Cells activate distinct signaling pathways in response to various types of DNA damages. Nonhomologous end joining (NHEJ) and homologous recombinational repair (HRR), the main DSB repair mechanisms, are part of such responses to DSBs. DDRs are mediated through a large number of proteins classified as sensors, transducers, mediators, and effectors that play a role at different steps of the DDR. One of the first steps in HRR is the recognition of the DNA damage by the multifunctional protein sensor complex MRN (MRE11-RAD50-Nijmegen breakage syndrome 1 (NSB1)) that consists of the structure-specific nuclease MRE11, the ATPase and adenylate kinase subunit RAD50, and the adaptor protein NSB1. MRN complexes can bind to the exposed DNA ends directly and unwind the DNA ends in an ATP-dependent manner [6-9, 14, 15]. After DNA damage, many DDR proteins are spatially reorganized and accumulate into subnuclear structures, referred to as ionizing radiation-induced foci (IRIF) that surround DNA damage sites. The recruitment and assembly of these proteins into IRIF occurs in a temporal manner suggesting that this process is hierarchical and highly organized. This re-localization, as well the activity and function of these proteins, are under stringent control of multiple post-translational modifications, including acetylation, phosphorylation, ubiquitination, and sumoylation. One of the earliest events in DDR is the recruitment of the phosphoinositide-3-kinase-related protein kinase (PIKK) ATM by the MRN sensor complex [16-19]. This leads to the dissociation of the inactive dimer, autophosphorylation, and activation of ATM. Phosphorylation of H2AX and the subsequent recruitment of MDC1 are early events in DDR and essential for the recruitment and assembly of many DDR complexes, including MRN and the breast cancer-associated suppressor BRCA1. Recently, great progress has been made in understanding the mechanism by which BRCA1 and associated proteins are recruited to DBSs [8, 20, 21]. In this paper, we provide an overview of the critical roles that CCDC98/Abraxas, RAP80, MDC1, RNF8, and UBC13 play in this process.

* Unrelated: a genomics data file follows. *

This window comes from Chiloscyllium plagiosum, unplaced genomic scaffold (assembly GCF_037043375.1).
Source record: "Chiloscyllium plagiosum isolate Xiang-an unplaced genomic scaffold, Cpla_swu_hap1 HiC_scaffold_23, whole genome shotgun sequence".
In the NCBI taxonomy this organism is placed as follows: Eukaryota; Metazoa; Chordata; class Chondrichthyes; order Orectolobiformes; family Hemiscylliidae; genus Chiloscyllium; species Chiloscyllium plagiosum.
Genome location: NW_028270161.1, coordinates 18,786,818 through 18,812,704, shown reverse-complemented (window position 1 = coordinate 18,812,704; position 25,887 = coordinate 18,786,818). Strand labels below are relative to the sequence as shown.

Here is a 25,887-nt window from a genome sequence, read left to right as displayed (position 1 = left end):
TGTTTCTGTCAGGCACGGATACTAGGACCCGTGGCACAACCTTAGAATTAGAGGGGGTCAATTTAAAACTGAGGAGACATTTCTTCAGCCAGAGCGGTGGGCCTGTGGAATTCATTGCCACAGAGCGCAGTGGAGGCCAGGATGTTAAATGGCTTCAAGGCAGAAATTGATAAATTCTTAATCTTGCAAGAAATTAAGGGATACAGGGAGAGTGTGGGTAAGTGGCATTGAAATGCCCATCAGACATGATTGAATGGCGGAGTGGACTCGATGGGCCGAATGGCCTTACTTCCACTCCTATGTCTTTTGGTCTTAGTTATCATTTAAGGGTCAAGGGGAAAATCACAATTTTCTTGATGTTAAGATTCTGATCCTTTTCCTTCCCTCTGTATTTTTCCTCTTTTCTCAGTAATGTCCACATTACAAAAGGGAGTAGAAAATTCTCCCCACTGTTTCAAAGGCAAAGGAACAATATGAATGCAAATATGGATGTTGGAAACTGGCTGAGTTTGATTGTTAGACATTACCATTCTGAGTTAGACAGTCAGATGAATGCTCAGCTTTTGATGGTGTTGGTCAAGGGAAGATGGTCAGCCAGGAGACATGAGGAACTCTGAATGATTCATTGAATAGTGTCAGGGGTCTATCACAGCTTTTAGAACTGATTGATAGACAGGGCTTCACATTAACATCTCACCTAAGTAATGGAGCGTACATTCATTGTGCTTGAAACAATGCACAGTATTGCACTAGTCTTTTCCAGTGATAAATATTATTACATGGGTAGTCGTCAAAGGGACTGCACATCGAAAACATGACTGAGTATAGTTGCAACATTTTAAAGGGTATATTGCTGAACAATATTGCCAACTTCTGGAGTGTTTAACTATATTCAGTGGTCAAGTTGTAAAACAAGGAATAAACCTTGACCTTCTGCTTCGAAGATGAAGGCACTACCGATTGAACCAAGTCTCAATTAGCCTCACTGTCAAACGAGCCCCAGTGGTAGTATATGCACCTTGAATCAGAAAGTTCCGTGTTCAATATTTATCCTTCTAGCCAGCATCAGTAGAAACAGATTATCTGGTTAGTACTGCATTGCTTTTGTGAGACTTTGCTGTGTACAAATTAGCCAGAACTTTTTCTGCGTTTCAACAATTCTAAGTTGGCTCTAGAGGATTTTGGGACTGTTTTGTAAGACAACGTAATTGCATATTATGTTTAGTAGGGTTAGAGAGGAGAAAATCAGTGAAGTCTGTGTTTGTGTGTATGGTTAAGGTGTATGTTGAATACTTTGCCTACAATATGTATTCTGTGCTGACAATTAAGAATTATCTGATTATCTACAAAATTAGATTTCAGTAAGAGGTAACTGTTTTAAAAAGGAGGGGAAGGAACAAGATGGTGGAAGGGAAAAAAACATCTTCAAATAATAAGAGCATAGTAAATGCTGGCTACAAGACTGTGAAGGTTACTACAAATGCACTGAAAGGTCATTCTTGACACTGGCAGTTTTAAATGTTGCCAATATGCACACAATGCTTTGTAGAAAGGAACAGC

2. Early cellular responses to DSBs

2.1 Phosphorylation of H2AX

The recruitment of DNA damage signal mediators and repair proteins to chromatin flanking DSBs occurs in a highly coordinated manner and with different kinetics indicating that this process is hierarchical [6-9]. This also suggests that these proteins act at different steps of the DDR and perform different functions in the networks regulating cell cycle checkpoints and DNA repair. It has been generally accepted that ATM phosphorylation of the histone H2A variant, H2AX, is one of the initial signals required for the subsequent recruitment of many DDR proteins to sites of DNA damage [22, 23]. Phosphorylation of H2AX (referred to as γ-H2AX) on a conserved serine at its C-terminus occurs within seconds after the induction of DSBs [24] and is dependent on the activation and targeting of ATM to DSB sites by the MRN complex that involves direct binding of ATM to the C-terminus of NBS1 [16, 25]. After IR treatment γ-H2AX is confined to IRIF and co-localizes with foci formed by other DDR-related proteins. γ-H2AX, particularly its phosphorylated C-terminus, is of critical importance for the recruitment of DDR proteins to IRIF because many mediator and repair-related proteins fail to translocate to nuclear foci in H2AX-depleted cells when its ATM phosphorylation site is mutated [26, 27]. The critical role of H2AX in DDR is further indicated by studies showing that knockdown of H2AX in cells increases genomic instability [23] and that H2AX knockout mice are more sensitive to radiation and exhibit an increased risk of developing cancer compared to wild type animals [26]. Interestingly, although BRCA1, 53BP1, and NBS1 are recruited to DSB sites in H2AX-deficient MEFs after laser microirradiation, they fail to form IRIF subsequently [26, 27] indicating that γ-H2AX is not essential for the initial re-localization of repair proteins to damaged chromatin, but is required for the accumulation of these proteins (foci formation) near DNA lesions.